Effects Of The Cane Toad

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The cane toad or Bufo Marinus is native specie to Central America and South America. In 1935, after the cane toad was intentionally introduced from Hawaii, the species began its ecologically sustainable control of the insects (greyback beetle, frenchi beetle) threatening commercial sugar cane, it continued to eradicate, but in a form as a problematic issue. Due to the animal’s large dominant size, reproductive capabilities, generalized eating habits and aggressive behavior, the cane toad phenomenon went from good to disastrous, providing a threat to biodiversity. The cane toad has been reclaimed as an ecological disaster after it has mounted a very successful intrusion into Australia and many other countries around the world. In addition,…show more content…
This abstract is a sensus on the problem of the thriving populations of cane toads, especially targeting the Kakadu region and the lack of funding necessities required to control the cane toad epidemic. The Federal Government Minister Officials officially announced the allocation of $1 million for the research of biological control research. However the allocation is seemingly inadequate as stated by proclaimed ‘frog expert’ Associate Professor Mike Tyler. "Cane toads have now established healthy populations over one million square kilometers. This is not a minor issue - $1 million won't go very far," he said. "You can now forget about Kakadu. Kakadu is lost, we now have to try and protect areas further west like the Kimberleys." Inhabiting the Kakadu reserve is many rare and protected species and due to the cane toad’s ethnological significance, the voracious eating habits of the animal could result in serious destruction to the environment. The validity of this article is evident and provides an adequate evaluation of the current problem the Kakadu reserve is…show more content…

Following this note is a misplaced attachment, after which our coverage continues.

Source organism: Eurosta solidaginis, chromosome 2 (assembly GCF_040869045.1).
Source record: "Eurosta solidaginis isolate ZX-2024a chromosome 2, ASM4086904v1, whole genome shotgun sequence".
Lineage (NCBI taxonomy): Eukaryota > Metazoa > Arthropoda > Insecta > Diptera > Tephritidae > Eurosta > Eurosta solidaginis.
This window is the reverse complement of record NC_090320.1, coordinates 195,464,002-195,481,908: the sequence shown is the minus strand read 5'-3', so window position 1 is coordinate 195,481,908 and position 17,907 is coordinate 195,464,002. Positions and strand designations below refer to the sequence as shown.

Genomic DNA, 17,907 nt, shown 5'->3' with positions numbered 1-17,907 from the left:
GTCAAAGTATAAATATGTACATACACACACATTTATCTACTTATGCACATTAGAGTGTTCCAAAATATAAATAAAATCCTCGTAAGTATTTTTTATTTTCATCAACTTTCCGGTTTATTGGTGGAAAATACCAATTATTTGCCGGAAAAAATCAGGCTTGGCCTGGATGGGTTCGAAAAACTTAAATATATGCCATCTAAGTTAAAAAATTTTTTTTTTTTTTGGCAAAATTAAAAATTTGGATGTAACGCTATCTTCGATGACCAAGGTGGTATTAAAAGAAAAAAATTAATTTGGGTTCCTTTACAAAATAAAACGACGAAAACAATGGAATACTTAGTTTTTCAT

There is an expressive concern from the public about the cane toad epidemic and the impact on the natural ecosystem, domestic pests and native wildlife. Although not endangered, the cane toad is slowly declining in numbers due to the increase in human population and developing infrastructure. There are a number of conventional management methods including habitat manipulation, quarantine checks, detection and surveillance programs at the boundaries of their current locations and the public involvement in ‘toad hunts,’ all in an attempt to prevent their species further spread. These control methods have proven to be unsuccessful to the total eradication of the cane toad hence the current research by the CSIRO being undertaken to discover a bio control method of gene technology. The potential to battle the problem using parasites and diseases is being processed, however agencies have discovered that the work continues to acquire extensive studies including an assessment of the potential impact of the control agent on native wildlife, particularly native frogs, before the parasites and diseases could be used

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